without a face mask. In fast pitch, the catcher must wear a protective helmet with a face-mask and throat protector, shin guards and body protector. Shin guards also protect the kneecap. In slow pitch, the catcher must wear a helmet and mask at youth levels. At adult levels, there is no formal requirement for the catcher to wear a mask, although the official rules recommend it. In any form of softball, any player (other than fast pitch catchers on defense) can wear a protective face mask or face guard. As usual, it must be in proper condition and not damaged, altered, or the like. This is intended to prevent facial injuries. Umpires: Decisions about plays are made by umpires, similar to a referee in American football. The number of umpires on a given game can range from a minimum of one to a maximum of seven. There is never more than one "plate umpire"; there can be up to three "base umpires", and up to a further three umpires positioned in the outfield. Most fast pitch games use a crew of two umpires (one plate umpire, one base umpire). The plate umpire often uses an indicator (sometimes called a clicker or counter) to keep track of the game Official umpires are often nicknamed "blue", because of their uniforms – in many jurisdictions, most significantly ISF, NCAA and ASA games, umpires wear navy blue slacks, a light powder blue shirt, and a navy baseball cap. Regardless of what uniform is worn, all umpires in the same game are required to have matching clothing. All decisions made by the umpire(s) are considered to be final. Only decisions where a rule might have been misinterpreted are considered to be protestable. Traditional scorekeeping: Scorecard for first ever MLB perfect game, by Lee Richmond, 1880. Abbreviations: A, B, C, for first, second and third, P and H for pitcher and catcher, S for shortstop, L, M, and R for left, center, and right field . In the traditional method, each cell in the main area of the scoresheet represents the "lifetime" of an offensive player, from at-bat to baserunner, to being put out or scoring a run.  Outs When an out is recorded, the combination of defensive players executing that out is recorded. For example: If a batter hits a ball on the ground to the shortstop, who throws the ball to the first baseman to force the first out, it would be noted on the scoresheet as 6–3, with 6 for the shortstop and 3 for the first baseman. If the next batter hits a ball to the center fielder who catches it on the fly for the second out, it would be noted as F8, with F for flyout and 8for the center fielder. (This is just one of several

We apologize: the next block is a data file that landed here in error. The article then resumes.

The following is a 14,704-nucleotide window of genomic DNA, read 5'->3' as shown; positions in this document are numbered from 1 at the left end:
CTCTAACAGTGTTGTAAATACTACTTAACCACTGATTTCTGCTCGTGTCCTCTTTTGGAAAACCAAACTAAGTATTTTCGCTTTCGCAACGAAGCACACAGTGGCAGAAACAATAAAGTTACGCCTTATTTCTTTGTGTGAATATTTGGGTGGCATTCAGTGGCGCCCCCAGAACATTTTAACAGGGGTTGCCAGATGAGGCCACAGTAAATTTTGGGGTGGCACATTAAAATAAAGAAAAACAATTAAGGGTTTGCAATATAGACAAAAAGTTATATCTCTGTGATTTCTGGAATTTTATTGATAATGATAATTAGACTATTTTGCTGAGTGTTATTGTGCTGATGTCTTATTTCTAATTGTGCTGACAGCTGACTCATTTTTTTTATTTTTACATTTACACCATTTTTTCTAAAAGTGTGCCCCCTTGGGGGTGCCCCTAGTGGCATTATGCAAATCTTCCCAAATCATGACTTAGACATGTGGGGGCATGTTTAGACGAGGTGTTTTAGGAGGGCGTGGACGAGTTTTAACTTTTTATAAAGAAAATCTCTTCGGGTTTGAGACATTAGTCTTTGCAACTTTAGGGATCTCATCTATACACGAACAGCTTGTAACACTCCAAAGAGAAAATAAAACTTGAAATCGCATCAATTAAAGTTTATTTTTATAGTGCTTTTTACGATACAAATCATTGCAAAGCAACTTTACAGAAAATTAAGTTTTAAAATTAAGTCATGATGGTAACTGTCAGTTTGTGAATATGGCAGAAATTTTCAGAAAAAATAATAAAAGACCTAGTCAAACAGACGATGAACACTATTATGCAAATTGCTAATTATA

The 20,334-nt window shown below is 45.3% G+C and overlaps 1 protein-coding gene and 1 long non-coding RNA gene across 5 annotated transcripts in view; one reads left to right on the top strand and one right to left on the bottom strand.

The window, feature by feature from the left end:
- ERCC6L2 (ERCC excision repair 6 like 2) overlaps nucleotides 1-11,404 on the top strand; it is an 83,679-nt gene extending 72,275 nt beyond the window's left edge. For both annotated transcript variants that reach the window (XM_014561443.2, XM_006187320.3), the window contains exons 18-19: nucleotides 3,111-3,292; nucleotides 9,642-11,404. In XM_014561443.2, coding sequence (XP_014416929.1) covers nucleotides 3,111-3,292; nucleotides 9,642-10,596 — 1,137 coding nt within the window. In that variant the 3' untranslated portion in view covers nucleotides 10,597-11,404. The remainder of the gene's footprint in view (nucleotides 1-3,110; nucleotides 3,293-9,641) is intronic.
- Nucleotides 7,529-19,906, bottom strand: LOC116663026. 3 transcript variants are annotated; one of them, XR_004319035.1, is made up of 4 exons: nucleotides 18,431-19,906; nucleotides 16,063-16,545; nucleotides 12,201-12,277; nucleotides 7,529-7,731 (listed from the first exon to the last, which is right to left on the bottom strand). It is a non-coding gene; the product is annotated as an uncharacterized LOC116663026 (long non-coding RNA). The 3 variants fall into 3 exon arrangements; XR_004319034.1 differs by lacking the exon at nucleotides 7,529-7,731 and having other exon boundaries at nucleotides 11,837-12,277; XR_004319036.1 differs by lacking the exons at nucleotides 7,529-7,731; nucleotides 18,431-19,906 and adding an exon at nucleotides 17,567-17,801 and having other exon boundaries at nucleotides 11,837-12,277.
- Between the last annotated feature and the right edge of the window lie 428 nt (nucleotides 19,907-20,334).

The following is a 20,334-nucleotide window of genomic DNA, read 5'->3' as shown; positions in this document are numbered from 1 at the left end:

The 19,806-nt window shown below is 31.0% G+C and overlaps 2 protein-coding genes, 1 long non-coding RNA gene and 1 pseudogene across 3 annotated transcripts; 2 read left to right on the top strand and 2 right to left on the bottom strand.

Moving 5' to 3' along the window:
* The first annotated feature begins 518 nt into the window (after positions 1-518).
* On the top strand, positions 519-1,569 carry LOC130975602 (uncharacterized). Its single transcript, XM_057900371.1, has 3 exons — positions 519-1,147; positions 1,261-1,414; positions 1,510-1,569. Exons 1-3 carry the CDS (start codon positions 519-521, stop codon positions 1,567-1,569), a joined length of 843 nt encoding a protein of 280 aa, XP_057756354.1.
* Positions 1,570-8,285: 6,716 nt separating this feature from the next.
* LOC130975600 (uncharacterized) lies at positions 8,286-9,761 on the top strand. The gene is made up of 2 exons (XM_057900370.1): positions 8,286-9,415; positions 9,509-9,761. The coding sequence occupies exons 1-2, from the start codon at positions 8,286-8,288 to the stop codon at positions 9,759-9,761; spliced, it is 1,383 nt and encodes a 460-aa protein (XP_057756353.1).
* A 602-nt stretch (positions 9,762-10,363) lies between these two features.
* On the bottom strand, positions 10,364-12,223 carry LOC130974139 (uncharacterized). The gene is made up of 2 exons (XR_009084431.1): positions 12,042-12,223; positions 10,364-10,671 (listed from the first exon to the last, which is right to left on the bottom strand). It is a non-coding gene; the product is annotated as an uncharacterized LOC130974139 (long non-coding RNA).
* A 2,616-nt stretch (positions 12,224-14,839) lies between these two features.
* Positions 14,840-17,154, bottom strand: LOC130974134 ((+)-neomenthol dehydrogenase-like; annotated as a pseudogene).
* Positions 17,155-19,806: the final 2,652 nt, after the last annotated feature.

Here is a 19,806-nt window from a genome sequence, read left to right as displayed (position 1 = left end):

approaches to scoring a fly out. Normally, the letter 'F' is reserved for foul outs. A fly out would normally be scored simply as '8'.) A vertically reflected K is the standard notation for a strikeout looking. If the following batter strikes out, it would be noted as K, with the K being the standard notation for a strikeout. If the batter did not swing at the third strike, a "backwards K" (see right) is traditionally used. Other forms include "Kc" for a called third strike with no swing, or "Ks" if the batter did swing. A slash should be drawn across the lower right corner to indicate the end of the inning. If in another inning, a baserunner is caught stealing second base, the basepath between first and second is filled-in halfway, then ended with a short stroke perpendicular to the basepath. It is then noted CS, with some scorers adding the uniform number or batting position of the batter to indicate when the runner was put out. Then the defensive combination of the put out, normally 2–4 or 2–6 for a catcher-to-second-base play, is written.  Reaching base If a batter reaches first base, either due to a walk, a hit, or an error, the basepath from home to first base is drawn, and the method described in the lower-righthand corner. For example: If a batter gets a base hit, the basepath is drawn and 1B is written below. If a batter gets a walk, the basepath is drawn and BB (for Base on Balls) or W (for Walk) is written below. IBB is written for an intentional base on balls. If the batter reaches first base due to fielder's choice, the basepath is drawn and FC is written along with the sequence of the defense's handling of the ball, e.g., 6–4. If the batter reaches base because the first baseman dropped the throw from the shortstop, the basepath is drawn and E3 is written below. If the batter hits a triple, however, the basepaths from home to first, first to second, and second to third are all drawn, and 3B is written in the upper lefthand corner. This change of position is done to indicate that the runner did not advance on another hit.  Advancing When a runner advances due to a following batter, it can be noted by the batting position or the uniform number of the batter that advanced the runner. This kind of information is not always included by amateur scorers, and there is a lot of variation in notation. For example: If a runner on first is advanced to third base after the 4th batter, number 22, hits a single, either a 4 or 22 could be written in the upper left hand corner. If a runner steals second while the 7th batter, number 32, is up to bat, SB followed by either a 7 or 32 could be written in the upper right hand corner. To advance a player home to score a run, a runner must touch all 4 bases and cross all four base paths, therefore the scorer draws a complete diamond and, usually, fills it in. However, some scorers only fill in the diamond on a home run; they might then place a small dot in the center of the diamond to indicate a run scored but not a home run.  Miscellaneous